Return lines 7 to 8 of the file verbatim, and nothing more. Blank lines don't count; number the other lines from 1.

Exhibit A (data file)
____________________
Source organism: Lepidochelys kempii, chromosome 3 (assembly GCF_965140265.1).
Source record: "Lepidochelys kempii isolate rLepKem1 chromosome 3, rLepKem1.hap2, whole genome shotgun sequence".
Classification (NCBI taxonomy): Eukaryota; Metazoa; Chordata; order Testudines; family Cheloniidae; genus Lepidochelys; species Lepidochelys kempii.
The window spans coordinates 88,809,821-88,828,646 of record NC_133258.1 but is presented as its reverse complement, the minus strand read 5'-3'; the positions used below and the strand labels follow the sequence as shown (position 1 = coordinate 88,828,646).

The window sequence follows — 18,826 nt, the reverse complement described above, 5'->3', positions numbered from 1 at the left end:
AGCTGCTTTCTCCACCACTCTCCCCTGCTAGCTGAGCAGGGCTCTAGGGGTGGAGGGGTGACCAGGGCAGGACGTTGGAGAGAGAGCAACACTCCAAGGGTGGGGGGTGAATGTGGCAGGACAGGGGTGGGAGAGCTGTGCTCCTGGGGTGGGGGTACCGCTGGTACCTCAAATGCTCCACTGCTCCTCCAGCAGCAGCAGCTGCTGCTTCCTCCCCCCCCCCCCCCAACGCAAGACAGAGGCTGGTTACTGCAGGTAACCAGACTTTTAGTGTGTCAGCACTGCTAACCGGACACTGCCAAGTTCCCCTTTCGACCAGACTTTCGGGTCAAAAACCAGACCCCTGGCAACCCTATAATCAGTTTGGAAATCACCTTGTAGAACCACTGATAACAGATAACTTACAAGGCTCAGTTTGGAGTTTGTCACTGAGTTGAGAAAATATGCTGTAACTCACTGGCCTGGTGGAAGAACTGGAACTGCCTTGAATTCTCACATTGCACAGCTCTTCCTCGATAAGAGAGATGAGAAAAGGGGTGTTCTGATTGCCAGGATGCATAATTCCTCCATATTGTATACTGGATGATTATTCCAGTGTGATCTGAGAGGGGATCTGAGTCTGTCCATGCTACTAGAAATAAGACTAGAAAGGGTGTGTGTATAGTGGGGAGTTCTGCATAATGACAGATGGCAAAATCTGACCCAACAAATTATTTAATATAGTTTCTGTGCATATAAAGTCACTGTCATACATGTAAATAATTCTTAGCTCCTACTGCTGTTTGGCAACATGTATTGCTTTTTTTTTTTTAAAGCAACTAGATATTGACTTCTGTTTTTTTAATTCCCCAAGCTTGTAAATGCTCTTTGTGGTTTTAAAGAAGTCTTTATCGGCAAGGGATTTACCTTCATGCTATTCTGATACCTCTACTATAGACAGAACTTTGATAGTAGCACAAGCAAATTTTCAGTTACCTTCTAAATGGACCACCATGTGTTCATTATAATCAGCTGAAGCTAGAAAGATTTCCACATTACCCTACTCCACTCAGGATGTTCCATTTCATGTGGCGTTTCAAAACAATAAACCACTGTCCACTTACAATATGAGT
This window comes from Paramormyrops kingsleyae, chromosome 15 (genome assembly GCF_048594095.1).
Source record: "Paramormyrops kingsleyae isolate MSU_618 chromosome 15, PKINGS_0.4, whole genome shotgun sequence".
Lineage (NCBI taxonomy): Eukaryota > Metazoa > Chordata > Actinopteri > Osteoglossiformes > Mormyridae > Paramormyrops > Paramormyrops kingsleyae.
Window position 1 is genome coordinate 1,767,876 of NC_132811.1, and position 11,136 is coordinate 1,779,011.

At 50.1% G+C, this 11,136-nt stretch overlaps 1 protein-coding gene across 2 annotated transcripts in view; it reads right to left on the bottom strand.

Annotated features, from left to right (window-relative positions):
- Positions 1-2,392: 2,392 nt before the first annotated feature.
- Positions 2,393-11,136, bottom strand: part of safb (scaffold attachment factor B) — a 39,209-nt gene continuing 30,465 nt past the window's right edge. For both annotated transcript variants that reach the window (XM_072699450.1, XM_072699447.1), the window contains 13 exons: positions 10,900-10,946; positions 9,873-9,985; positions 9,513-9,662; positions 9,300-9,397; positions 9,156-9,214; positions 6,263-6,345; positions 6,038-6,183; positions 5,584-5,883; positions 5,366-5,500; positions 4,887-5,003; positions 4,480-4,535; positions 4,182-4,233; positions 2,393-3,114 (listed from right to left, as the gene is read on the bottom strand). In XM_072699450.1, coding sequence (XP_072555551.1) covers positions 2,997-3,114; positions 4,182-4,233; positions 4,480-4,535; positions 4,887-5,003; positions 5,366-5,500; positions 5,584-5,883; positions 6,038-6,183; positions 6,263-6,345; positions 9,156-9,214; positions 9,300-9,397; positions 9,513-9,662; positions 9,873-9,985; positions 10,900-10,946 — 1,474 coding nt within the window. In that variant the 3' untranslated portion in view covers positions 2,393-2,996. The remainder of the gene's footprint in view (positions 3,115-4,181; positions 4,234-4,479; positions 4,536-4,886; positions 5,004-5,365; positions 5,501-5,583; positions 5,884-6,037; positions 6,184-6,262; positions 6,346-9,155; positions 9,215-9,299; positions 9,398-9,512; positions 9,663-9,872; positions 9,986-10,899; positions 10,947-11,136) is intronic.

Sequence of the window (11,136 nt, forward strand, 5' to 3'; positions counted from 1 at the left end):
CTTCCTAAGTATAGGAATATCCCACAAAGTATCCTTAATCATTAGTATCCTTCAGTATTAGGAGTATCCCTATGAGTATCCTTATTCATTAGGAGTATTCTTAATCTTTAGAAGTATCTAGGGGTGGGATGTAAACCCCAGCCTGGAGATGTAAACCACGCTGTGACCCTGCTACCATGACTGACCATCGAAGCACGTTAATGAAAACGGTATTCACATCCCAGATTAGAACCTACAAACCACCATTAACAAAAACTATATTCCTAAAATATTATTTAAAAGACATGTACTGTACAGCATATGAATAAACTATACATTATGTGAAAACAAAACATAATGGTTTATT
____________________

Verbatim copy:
This window comes from Paramormyrops kingsleyae, chromosome 15 (genome assembly GCF_048594095.1).
Source record: "Paramormyrops kingsleyae isolate MSU_618 chromosome 15, PKINGS_0.4, whole genome shotgun sequence".